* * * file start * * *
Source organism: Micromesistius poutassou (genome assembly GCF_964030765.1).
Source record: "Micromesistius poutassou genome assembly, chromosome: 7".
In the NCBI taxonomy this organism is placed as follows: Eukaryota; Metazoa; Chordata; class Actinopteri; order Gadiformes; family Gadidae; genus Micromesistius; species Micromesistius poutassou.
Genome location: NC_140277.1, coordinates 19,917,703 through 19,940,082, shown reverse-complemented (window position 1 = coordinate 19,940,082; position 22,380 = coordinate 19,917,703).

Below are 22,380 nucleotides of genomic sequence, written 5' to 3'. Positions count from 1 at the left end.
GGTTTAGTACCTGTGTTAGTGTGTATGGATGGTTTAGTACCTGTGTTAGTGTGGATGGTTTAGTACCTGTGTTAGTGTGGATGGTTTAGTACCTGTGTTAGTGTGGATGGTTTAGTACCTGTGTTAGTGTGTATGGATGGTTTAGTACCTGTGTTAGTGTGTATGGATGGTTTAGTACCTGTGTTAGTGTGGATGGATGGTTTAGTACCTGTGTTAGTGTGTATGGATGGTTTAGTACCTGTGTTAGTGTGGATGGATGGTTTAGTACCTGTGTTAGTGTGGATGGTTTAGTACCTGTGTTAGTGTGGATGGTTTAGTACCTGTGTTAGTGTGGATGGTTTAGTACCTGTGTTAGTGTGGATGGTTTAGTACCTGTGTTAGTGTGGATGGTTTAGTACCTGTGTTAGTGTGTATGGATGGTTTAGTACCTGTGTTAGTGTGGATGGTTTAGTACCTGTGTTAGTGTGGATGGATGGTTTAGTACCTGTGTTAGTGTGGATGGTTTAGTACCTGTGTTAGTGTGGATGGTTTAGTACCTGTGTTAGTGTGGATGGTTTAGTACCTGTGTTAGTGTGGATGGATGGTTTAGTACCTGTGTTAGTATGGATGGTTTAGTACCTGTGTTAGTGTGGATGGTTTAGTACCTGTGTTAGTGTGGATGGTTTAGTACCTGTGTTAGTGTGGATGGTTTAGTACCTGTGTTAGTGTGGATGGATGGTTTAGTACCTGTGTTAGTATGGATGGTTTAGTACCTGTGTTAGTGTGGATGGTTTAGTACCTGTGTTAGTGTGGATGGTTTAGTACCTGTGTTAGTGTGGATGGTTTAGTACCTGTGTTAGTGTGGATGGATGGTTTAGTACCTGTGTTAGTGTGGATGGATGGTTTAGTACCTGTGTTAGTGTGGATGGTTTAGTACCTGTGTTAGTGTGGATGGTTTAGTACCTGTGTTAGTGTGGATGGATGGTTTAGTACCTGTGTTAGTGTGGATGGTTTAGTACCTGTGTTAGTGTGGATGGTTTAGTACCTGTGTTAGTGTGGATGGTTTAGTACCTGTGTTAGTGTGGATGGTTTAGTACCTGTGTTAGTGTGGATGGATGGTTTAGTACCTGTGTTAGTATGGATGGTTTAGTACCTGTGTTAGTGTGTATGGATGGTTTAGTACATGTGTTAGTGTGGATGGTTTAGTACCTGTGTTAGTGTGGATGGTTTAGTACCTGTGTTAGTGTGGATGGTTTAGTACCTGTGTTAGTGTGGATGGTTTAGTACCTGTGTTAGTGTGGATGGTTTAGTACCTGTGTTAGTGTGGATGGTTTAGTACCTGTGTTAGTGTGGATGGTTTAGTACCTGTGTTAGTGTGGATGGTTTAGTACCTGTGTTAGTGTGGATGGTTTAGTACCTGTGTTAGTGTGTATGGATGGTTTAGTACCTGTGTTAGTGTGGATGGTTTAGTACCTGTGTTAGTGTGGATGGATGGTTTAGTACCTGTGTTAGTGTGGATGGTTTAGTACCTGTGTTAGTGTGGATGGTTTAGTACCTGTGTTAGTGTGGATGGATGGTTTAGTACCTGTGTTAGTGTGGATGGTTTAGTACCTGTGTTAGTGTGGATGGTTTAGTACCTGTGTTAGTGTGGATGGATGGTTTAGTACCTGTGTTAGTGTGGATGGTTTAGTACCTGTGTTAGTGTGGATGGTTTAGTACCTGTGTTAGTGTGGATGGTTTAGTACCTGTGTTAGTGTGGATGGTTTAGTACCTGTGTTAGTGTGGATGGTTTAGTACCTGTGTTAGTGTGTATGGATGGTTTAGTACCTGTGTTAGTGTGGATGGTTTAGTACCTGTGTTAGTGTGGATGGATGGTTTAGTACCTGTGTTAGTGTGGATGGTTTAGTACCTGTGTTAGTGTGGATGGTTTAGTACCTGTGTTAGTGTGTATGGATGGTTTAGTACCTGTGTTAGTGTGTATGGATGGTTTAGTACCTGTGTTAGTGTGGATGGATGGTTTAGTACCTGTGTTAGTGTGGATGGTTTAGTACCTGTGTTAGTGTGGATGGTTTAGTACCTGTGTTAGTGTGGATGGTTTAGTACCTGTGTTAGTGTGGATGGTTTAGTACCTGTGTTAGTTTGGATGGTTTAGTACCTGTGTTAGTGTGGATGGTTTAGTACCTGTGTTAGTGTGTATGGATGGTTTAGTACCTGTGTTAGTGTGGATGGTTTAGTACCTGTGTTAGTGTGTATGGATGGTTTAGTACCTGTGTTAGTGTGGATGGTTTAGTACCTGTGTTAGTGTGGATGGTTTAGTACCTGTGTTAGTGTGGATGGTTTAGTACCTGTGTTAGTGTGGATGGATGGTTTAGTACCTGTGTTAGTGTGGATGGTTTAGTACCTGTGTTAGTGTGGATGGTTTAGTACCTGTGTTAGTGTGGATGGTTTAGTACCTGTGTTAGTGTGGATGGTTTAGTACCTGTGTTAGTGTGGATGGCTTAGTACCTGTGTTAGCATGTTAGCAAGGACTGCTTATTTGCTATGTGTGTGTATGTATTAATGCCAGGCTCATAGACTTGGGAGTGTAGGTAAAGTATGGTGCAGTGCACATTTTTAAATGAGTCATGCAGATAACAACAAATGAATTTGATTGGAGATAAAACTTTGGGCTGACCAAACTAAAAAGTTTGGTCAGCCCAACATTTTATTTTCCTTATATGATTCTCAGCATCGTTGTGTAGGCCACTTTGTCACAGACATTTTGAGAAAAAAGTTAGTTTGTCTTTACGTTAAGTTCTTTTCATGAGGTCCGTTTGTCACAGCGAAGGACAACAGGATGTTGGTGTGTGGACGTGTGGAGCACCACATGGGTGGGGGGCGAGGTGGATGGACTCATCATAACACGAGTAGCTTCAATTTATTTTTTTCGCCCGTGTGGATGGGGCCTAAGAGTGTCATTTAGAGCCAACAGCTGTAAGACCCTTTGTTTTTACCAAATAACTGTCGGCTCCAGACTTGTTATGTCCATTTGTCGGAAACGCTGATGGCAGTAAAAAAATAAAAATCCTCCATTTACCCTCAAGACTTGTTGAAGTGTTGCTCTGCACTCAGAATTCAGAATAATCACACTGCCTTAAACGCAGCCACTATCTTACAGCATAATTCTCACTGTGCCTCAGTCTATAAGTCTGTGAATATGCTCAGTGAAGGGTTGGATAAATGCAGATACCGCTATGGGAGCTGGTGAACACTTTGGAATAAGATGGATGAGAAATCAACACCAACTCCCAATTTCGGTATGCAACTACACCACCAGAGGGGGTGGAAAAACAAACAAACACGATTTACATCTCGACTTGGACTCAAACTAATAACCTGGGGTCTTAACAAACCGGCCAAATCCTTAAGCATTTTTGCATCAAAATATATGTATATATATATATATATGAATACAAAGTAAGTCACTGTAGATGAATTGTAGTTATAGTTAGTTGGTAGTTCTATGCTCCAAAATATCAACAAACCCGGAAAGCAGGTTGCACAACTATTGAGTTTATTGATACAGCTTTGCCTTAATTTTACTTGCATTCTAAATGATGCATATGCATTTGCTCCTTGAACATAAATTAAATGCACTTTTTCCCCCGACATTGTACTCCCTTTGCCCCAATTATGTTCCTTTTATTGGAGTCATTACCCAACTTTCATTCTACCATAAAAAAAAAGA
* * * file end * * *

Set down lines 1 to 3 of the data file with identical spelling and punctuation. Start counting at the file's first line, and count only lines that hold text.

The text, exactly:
Source organism: Micromesistius poutassou (genome assembly GCF_964030765.1).
Source record: "Micromesistius poutassou genome assembly, chromosome: 7".
In the NCBI taxonomy this organism is placed as follows: Eukaryota; Metazoa; Chordata; class Actinopteri; order Gadiformes; family Gadidae; genus Micromesistius; species Micromesistius poutassou.